I can't decide which is better because it depends on the person! I personally like the tv show episodes, but others may like the book. I will say that the book is more mysterious. I remember the first time that I read it I was so shocked by a twist! It was one of the first times I remember being surprised like that. Rereading it I saw the foreshadowing, but it is still really cool. Here it takes that particular thing away and instead goes a route which would be more funny. I like both, but I'm glad that I got to experience the mystery first prior to seeing it obvious like that. If you have read the books but not seen this, I recommend it! It is really fun and quirky, staying true to books while branching out into new realms. It also hints more and more at things to come with tantalizing clues about the past!


That's it from me! Tell, am I the only one who gets really suspicious of new characters? Is there a show or movie based on a book that is different but you still really love it? Am I the only one who has a hard time liking Klaus? Is anyone else terrified by snakes? Thanks for reading!

MovieCritic

4 comments:

  1. Actually, Klaus is probably my favorite sibling. I relate to him, I guess. Also, this book/episode ending breaks my heart. I love Tim Curry's narration of the book.

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  2. Series of Unfortunate Events is so good! Both the show and the books (and even the movie honestly) although sometimes reading the books back to back they do get a little bit repetitive at least they were for me.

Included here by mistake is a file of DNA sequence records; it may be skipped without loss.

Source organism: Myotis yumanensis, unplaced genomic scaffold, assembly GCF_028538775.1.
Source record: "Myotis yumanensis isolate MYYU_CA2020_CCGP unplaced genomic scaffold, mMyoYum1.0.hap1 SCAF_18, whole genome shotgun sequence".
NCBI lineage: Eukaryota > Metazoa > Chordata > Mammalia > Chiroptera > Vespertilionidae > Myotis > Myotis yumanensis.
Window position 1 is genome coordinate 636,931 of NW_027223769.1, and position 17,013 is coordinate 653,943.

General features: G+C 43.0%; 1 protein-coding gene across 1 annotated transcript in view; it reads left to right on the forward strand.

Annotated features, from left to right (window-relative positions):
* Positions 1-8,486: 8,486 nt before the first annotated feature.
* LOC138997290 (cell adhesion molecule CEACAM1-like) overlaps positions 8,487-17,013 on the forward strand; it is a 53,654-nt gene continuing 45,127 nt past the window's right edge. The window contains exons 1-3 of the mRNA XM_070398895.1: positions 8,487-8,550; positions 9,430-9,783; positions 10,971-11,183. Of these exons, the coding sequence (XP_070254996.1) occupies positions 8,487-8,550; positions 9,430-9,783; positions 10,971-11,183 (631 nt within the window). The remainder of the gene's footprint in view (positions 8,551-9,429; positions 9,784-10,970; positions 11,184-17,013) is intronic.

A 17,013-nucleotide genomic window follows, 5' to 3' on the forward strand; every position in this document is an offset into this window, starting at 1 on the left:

You're definitely not the only one that gets suspicious of new characters.
    When I was first reading the books I thought Mr. Poe was the one that was causing a bunch of fires and that's why he had the cough but that never went anywhere. I still think it could have been a cool twist but it's fine.
    I'm actually okay with snakes. As long as I know I'm safe, although there's always that slight suspicion. Now spiders on the other hand. Spiders freak me out.

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  3. I love this book series! My family was obsessed with them too. I've been wanting to watch the show as well. I jus hope it's better than the movie.

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  4. Such a good idea to read the books in correlation with the show. I love both. I definitely think the author knows about Monty Python.

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"If you want a happy ending, that depends, of course, where you stop your story." -Orson Welles